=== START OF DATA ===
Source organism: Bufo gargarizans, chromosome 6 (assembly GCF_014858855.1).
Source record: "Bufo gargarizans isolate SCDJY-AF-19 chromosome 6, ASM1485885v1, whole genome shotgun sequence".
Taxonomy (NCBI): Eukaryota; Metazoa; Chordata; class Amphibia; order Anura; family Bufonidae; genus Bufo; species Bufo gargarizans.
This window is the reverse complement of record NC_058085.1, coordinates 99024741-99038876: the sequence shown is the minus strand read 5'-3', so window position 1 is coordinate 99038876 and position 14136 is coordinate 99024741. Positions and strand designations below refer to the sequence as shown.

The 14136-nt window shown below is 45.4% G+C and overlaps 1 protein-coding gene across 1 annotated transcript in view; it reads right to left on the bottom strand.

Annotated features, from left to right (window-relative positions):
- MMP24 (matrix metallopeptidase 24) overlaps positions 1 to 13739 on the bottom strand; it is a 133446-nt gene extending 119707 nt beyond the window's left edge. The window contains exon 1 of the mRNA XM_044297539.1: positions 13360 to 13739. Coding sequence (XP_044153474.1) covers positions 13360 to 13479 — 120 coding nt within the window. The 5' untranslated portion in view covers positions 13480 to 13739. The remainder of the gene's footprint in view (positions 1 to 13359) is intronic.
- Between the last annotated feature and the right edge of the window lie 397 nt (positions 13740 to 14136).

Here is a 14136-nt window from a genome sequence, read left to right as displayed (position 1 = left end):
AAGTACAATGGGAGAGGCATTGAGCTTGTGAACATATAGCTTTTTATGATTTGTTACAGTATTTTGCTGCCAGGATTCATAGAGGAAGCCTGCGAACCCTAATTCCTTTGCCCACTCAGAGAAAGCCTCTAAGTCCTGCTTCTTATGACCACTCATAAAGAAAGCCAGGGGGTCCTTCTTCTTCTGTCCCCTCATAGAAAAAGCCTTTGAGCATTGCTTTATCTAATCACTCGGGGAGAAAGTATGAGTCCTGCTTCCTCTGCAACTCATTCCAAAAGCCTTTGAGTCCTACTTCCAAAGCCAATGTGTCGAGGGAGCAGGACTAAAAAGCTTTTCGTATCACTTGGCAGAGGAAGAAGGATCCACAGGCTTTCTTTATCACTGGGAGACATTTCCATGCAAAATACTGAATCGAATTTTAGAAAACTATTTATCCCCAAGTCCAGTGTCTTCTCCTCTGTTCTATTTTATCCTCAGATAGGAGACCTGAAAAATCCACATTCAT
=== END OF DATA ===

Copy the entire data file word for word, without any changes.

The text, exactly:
Source organism: Bufo gargarizans, chromosome 6 (assembly GCF_014858855.1).
Source record: "Bufo gargarizans isolate SCDJY-AF-19 chromosome 6, ASM1485885v1, whole genome shotgun sequence".
Taxonomy (NCBI): Eukaryota; Metazoa; Chordata; class Amphibia; order Anura; family Bufonidae; genus Bufo; species Bufo gargarizans.
This window is the reverse complement of record NC_058085.1, coordinates 99024741-99038876: the sequence shown is the minus strand read 5'-3', so window position 1 is coordinate 99038876 and position 14136 is coordinate 99024741. Positions and strand designations below refer to the sequence as shown.

The 14136-nt window shown below is 45.4% G+C and overlaps 1 protein-coding gene across 1 annotated transcript in view; it reads right to left on the bottom strand.

Annotated features, from left to right (window-relative positions):
- MMP24 (matrix metallopeptidase 24) overlaps positions 1 to 13739 on the bottom strand; it is a 133446-nt gene extending 119707 nt beyond the window's left edge. The window contains exon 1 of the mRNA XM_044297539.1: positions 13360 to 13739. Coding sequence (XP_044153474.1) covers positions 13360 to 13479 — 120 coding nt within the window. The 5' untranslated portion in view covers positions 13480 to 13739. The remainder of the gene's footprint in view (positions 1 to 13359) is intronic.
- Between the last annotated feature and the right edge of the window lie 397 nt (positions 13740 to 14136).

Here is a 14136-nt window from a genome sequence, read left to right as displayed (position 1 = left end):
AAGTACAATGGGAGAGGCATTGAGCTTGTGAACATATAGCTTTTTATGATTTGTTACAGTATTTTGCTGCCAGGATTCATAGAGGAAGCCTGCGAACCCTAATTCCTTTGCCCACTCAGAGAAAGCCTCTAAGTCCTGCTTCTTATGACCACTCATAAAGAAAGCCAGGGGGTCCTTCTTCTTCTGTCCCCTCATAGAAAAAGCCTTTGAGCATTGCTTTATCTAATCACTCGGGGAGAAAGTATGAGTCCTGCTTCCTCTGCAACTCATTCCAAAAGCCTTTGAGTCCTACTTCCAAAGCCAATGTGTCGAGGGAGCAGGACTAAAAAGCTTTTCGTATCACTTGGCAGAGGAAGAAGGATCCACAGGCTTTCTTTATCACTGGGAGACATTTCCATGCAAAATACTGAATCGAATTTTAGAAAACTATTTATCCCCAAGTCCAGTGTCTTCTCCTCTGTTCTATTTTATCCTCAGATAGGAGACCTGAAAAATCCACATTCAT